Seeing his doctor less often has done wonders for Brad Reed’s blood pressure. That’s exactly what Ochsner Health System had in mind.
Reed is one of hundreds of Baton Rouge Ochsner patients and among more than 3,000 statewide who participate in remote monitoring digital medicine programs treating hypertension, diabetes and pregnancy. The programs, which began in New Orleans in 2014, allow providers to more quickly manage chronic medical issues while making it more convenient for the patient.
Digital medicine is, Ochsner says, a 21st-century approach that is going to continue to grow.
“We recognized that there was a real need to rethink the way that we care for patients, particularly those with chronic disease,” said Aimee Quirk, CEO of Innovation Ochsner, which was created three years ago to find ways to connect technology to medicine.
“We have such a high prevalence of people with chronic disease,” Quirk said. “Chronic disease is a big issue for our whole country. Seventy-five percent of the deaths and 86 percent of health care costs are from chronic disease, yet the country has not really figured out a way to crack that nut and make it better.”
Instead of office visits, patients use Bluetooth-enabled monitoring devices that connect through a smartphone app to send information to their electronic medical records. Ochsner has a technology center, named O Bar, at several locations providing the hardware, and technicians help patients know what they need and how to download and use it.
Patients whose blood pressure and diabetes are out of control are assigned a care team that includes their physicians and a clinical pharmacist and health coach. Patients conduct measurements as prescribed — or more often, if they want. If readings remain unhealthy, the pharmacist can recommend a medication change to the doctor, who has the last word. The health coach gives advice on lifestyle choices like diet and exercise.
Significant improvements are often seen within 90 days, Quirk said.
Reed, 50, was diagnosed with high blood pressure two years ago, reaching as high as 170/120. Initially prescribed 10 milligrams of fosinopril, the dosage had been increased to 40 mg, plus a diuretic, he said.
Since he began the remote monitoring program a little over a year ago, Reed said he has followed his health coach’s diet and exercise recommendations, and he measures his blood pressure daily. The readings have dropped, and his medicine dosage has been cut in half.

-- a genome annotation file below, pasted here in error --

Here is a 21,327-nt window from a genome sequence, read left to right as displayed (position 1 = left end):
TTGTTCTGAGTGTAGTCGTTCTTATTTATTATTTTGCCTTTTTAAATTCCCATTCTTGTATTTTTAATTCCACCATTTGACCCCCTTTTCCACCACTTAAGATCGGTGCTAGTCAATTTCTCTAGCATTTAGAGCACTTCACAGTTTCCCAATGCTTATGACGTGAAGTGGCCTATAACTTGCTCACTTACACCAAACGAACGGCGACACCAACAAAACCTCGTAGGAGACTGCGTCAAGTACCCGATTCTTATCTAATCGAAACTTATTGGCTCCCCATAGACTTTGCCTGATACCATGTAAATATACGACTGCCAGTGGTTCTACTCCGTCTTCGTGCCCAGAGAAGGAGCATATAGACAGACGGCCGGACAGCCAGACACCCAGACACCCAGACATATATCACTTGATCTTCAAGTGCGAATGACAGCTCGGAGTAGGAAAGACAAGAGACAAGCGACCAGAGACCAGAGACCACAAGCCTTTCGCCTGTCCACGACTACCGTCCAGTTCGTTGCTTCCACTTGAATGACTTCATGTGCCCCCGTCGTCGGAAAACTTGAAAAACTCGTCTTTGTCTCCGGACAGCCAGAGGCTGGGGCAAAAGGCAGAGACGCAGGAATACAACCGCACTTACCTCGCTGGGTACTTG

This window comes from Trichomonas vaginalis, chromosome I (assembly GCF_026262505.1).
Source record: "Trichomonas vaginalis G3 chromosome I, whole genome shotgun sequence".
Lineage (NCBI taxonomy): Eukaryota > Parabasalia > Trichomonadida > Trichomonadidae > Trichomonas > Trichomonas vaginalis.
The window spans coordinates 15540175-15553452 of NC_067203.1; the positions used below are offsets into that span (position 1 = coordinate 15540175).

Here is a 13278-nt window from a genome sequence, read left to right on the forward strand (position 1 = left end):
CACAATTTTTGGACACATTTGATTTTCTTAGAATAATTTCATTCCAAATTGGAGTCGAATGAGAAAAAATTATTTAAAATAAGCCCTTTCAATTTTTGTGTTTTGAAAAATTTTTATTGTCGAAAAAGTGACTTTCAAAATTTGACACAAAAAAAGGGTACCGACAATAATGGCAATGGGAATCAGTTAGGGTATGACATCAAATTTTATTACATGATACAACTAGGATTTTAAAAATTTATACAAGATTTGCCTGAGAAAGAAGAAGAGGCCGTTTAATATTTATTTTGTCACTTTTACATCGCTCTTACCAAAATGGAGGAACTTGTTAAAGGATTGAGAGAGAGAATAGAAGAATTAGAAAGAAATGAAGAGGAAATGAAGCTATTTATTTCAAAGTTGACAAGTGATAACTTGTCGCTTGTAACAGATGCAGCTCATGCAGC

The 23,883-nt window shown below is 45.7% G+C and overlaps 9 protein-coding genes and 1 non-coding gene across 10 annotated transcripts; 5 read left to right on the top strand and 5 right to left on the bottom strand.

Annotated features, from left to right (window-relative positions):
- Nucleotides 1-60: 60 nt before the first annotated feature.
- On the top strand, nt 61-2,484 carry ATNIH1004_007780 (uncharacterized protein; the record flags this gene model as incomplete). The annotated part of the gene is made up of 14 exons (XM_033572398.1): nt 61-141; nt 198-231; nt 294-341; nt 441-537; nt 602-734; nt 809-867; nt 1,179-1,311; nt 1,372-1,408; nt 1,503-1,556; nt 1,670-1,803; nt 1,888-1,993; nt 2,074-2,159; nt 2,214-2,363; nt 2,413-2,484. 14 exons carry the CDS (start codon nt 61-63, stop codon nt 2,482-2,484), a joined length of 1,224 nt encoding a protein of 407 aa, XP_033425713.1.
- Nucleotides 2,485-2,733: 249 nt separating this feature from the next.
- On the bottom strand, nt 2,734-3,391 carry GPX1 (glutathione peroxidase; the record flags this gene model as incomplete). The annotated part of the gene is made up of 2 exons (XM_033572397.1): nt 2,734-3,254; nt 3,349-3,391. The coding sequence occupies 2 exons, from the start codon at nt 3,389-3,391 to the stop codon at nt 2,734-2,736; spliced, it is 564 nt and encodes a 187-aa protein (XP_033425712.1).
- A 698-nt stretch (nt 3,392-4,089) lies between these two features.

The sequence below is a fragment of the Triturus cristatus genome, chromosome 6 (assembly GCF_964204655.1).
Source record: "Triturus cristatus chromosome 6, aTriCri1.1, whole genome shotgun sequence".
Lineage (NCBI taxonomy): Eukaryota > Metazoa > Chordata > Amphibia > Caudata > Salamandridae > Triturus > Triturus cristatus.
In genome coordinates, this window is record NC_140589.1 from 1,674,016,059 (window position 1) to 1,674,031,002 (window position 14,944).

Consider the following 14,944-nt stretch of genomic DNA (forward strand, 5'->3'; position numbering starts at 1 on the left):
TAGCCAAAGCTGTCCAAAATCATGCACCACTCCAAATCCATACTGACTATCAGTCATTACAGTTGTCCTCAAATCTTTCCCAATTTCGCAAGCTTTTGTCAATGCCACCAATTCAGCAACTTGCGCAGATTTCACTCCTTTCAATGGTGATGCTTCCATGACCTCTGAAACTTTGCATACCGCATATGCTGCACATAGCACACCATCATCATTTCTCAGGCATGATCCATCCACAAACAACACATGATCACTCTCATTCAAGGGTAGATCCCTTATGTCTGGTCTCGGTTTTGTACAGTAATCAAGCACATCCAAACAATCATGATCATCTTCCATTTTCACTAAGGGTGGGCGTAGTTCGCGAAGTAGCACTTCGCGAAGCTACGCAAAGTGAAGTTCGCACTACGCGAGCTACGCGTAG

“It’s not where I want it, but it’s a lot better than it was,” Reed said.
Several components make the program successful, said Dr. Tiffany Davis, a family physician at Ochsner’s O’Neal Lane location. Health care providers get timely and accurate information. Patients regularly measuring blood pressure or blood glucose become more engaged in improving their health. Home monitoring eliminates the inconvenience of office visits.
“If you put it all together, it’s a home run,” Davis said.
Ochsner’s Connected MOM program enables pregnant women to remotely send blood pressure, weight and urine sample readings to their obstetricians. Expectant mothers get wireless scales, a blood pressure cuff and strips that detect how much protein is in their urine, all of which may help detect pre-eclampsia, said Dr. Ralph Dauterive, an OB-GYN at Ochsner’s O’Neal and Summa locations.
The biggest benefit to moms is convenience. The program cuts three or four office visits, Dauterive said, some of them later in pregnancy.
“Some of the visits we have people come to the clinic for really are just weight, blood pressure, answer a couple of questions,” Dauterive said. “They look at some of those visits and go, ‘Why did I have to spend two hours or take off from work or find a babysitter … and all you do is ask me how I’m doing and take my blood pressure?’
“Home blood pressure monitoring is the way to be checking blood pressure. Having people drive through Baton Rouge traffic to come have their blood pressure checked is going to increase your diagnosis of hypertension.”
Patients in the program pay only extra for the cost of the connected devices, which are under $40, Quirk said. The apps are free. Although reimbursement models usually exist before new care models are developed, Quirk said Ochsner decided to invest in digital infrastructure and technology and will figure out the business model along the way.
“We think it provides superior outcomes,” Quirk said. “Patients really like it because it’s convenient on their schedule, and we think it’s something that will help us because we can … help us help patients avoid adverse events. I think you will see more interest in these types of programs.”